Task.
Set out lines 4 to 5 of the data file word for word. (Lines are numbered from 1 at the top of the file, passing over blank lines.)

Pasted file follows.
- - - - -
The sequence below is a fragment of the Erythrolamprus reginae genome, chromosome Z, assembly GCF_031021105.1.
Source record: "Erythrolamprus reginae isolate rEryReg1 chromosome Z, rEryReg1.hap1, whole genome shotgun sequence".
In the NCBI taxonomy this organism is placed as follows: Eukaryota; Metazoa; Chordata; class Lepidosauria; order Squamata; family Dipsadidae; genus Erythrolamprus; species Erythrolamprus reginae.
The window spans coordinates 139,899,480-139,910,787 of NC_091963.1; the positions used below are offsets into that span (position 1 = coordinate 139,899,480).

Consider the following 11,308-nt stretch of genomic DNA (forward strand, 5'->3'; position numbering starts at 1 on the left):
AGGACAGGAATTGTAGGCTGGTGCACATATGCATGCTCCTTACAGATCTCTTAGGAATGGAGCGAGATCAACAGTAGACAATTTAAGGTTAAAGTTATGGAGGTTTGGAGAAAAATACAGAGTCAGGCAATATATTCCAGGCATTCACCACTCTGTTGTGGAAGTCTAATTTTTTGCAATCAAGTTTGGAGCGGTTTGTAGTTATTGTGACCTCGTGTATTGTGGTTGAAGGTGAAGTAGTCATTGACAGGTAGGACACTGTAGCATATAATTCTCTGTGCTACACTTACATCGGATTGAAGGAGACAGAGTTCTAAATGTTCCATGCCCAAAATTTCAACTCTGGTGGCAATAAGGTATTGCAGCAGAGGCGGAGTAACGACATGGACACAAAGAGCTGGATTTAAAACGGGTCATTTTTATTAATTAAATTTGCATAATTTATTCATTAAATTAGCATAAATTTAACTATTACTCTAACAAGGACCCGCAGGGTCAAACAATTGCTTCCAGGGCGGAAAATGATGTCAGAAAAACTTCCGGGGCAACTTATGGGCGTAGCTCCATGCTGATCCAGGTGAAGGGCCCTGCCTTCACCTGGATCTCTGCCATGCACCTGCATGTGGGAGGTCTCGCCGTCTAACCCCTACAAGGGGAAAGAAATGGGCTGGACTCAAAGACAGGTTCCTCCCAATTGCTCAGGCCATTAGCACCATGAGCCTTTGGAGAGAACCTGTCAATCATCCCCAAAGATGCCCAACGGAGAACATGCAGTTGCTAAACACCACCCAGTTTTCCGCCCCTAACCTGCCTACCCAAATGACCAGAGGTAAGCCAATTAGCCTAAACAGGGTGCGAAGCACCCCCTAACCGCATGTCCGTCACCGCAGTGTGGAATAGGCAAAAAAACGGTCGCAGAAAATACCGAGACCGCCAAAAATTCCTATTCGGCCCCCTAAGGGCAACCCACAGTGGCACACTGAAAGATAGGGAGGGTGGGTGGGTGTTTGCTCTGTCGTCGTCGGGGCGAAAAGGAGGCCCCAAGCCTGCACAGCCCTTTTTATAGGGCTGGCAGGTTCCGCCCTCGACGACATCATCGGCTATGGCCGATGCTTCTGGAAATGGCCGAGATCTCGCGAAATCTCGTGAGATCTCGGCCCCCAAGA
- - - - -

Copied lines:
The window spans coordinates 139,899,480-139,910,787 of NC_091963.1; the positions used below are offsets into that span (position 1 = coordinate 139,899,480).

Consider the following 11,308-nt stretch of genomic DNA (forward strand, 5'->3'; position numbering starts at 1 on the left):